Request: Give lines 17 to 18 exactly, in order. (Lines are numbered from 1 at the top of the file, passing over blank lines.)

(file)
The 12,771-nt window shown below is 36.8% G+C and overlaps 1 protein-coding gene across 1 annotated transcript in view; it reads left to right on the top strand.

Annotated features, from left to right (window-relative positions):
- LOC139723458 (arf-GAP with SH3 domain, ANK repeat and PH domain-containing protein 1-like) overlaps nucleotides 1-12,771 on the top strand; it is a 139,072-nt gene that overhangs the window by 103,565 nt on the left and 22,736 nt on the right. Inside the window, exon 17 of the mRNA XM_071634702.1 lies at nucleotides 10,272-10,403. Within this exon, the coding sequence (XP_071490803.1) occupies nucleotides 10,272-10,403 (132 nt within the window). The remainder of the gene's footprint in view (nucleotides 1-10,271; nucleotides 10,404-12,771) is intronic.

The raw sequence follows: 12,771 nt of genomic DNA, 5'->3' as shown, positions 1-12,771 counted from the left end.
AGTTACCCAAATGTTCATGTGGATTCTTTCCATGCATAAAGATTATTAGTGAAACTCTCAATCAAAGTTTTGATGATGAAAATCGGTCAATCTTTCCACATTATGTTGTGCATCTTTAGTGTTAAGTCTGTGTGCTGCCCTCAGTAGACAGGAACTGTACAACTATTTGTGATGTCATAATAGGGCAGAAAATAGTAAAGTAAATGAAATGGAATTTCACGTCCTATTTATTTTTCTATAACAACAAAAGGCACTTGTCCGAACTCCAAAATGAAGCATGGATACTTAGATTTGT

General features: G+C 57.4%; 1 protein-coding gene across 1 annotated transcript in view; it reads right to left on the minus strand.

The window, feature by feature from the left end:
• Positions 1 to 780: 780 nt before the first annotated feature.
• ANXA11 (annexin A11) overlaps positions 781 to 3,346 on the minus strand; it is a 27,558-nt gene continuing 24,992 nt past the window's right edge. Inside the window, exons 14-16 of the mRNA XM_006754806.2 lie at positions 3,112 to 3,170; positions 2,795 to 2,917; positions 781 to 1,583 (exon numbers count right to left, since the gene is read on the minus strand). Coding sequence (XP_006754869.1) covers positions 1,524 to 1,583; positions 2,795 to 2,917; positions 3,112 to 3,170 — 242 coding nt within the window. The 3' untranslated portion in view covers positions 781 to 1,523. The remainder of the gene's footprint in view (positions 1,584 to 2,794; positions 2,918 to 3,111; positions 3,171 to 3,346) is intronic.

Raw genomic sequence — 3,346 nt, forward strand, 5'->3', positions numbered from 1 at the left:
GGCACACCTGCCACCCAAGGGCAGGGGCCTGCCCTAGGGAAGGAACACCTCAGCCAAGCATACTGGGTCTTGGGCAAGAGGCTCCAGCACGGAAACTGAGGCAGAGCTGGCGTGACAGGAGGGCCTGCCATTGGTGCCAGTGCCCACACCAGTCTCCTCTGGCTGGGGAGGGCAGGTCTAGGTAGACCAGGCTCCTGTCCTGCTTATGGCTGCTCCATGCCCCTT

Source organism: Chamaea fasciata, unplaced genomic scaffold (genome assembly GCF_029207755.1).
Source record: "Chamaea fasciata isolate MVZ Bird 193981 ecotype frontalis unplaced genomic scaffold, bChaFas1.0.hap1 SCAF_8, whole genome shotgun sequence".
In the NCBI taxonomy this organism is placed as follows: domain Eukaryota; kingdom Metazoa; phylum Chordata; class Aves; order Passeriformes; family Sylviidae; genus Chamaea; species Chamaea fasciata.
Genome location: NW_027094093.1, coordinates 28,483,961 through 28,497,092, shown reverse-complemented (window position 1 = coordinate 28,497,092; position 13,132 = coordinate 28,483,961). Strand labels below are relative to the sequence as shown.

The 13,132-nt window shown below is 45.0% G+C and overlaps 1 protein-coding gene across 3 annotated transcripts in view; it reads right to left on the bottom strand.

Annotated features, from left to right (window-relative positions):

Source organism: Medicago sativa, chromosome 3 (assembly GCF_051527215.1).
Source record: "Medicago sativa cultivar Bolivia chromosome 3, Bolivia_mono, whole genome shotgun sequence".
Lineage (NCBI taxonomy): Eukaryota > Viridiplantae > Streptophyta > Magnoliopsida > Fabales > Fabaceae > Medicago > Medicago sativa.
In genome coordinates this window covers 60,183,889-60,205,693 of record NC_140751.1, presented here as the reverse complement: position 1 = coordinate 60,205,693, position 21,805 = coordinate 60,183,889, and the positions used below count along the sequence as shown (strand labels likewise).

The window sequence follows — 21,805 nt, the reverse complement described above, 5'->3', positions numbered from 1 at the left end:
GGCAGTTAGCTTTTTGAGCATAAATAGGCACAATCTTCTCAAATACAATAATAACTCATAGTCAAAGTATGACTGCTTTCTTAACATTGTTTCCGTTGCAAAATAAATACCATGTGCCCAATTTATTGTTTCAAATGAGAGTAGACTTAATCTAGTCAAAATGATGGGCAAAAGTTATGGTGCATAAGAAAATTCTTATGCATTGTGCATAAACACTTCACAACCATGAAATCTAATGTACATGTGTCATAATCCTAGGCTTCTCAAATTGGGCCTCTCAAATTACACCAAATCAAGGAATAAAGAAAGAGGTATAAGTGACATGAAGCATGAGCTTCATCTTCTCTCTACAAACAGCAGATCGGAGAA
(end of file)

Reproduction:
Annotated features, from left to right (window-relative positions):

Source organism: Medicago sativa, chromosome 3 (assembly GCF_051527215.1).